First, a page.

Thursday, August 29, 2013

Firewood with the littles

When I was a little girl, growing up on 100 acres of mixed deciduous forest on the Canadian shield, every year my little sister and I would help our parents stack the split firewood to dry down by the turnaround, and move the dry wood up to the house and re-stack it inside the woodshed. I have fond memories of the bouncing of the tractor trailer as we rode it back and forth as we were moving the wood, the smell and feel of the wood and the grit associated, and the various critters and their trails we would uncover as we moved the wood.

I remember moving the wood from the trailer into the wheelbarrow, and then wheeling it across the plywood ramp from the trailer into the woodshed, having to adjust the plywood as the load in the trailer got lighter with each wheelbarrow-load, making the trailer approach and then get higher than the woodshed floor. Moving wood was a family affair, and although it was fun, it was serious - we needed that wood to stay warm in the depths of winter. Heating pretty much exclusively with wood, as my parents did and still do, was pretty common where we lived. They had a woodstove in the basement, a cookstove in one side of the kitchen with a large brick chimney behind it, and a fireplace coming off the backside of that chimney in the family room.

Now with 2 little girls of my own, and a wood stove that is our main source of heat, bringing in firewood is again a family chore. This year is the first year Little M has been an active participant, and although she's only stacked a handful of pieces of firewood, I'm glad she's sharing this piece of my childhood.

Every winter we go through between 3 and 4 cords of wood. In our woodshed, that means the lean-to is filled with 4 stacks of wood, and the breezeway has 2 additional stacks. We try to have another stack at the end of the carport, although that usually doesn't get touched. In future years, we want to convert the small closed off room off the breezeway into our main wood storage area, and use the lean-to for equipment storage (like the wood trailer), and thus be able to have nearly 2 years worth of wood on hand, but we're not quite there yet.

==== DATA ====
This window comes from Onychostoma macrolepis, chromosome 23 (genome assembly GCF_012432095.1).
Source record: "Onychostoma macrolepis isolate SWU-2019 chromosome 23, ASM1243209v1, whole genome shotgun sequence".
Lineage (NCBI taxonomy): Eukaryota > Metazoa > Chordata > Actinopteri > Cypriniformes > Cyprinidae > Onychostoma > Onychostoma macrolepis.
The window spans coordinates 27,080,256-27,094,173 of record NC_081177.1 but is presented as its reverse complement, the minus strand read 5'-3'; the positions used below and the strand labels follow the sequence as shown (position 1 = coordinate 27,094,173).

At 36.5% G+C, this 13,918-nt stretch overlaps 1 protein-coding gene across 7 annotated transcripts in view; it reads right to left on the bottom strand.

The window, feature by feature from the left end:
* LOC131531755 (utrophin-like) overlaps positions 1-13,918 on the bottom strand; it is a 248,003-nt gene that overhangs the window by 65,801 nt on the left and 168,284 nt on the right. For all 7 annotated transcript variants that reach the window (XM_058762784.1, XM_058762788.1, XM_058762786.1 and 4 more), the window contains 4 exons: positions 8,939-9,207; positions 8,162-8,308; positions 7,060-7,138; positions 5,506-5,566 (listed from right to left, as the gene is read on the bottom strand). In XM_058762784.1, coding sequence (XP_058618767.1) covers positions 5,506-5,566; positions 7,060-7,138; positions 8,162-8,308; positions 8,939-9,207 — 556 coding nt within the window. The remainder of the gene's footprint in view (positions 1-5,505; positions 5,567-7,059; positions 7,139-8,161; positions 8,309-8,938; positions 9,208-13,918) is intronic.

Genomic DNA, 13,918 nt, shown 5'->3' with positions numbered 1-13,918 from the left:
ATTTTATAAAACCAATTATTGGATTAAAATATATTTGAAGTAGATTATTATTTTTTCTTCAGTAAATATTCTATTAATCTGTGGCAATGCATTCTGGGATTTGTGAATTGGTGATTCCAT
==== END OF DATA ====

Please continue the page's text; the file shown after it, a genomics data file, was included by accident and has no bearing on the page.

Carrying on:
We cut our wood (well, the mister cuts our wood) either on the wooded portion of our property, helping to get it thinned out to reduce the forest fire risk, or up on the national forest land using a firewood permit. Normally by this time of the year we've got more, and have just a few loads still to get, but with Baby E we're running a bit behind. Worst case scenario though we just would need to buy some from a friend, so I'm not that worried, and most likely we'll get the wood taken care of mid-fall in the lull before duck hunting, or later once the lakes start freezing and the woods get a bit chillier.

1 comment:

  1. What a great family activity. Your girls are sure to remember that for a long time.


Related Posts Plugin for WordPress, Blogger...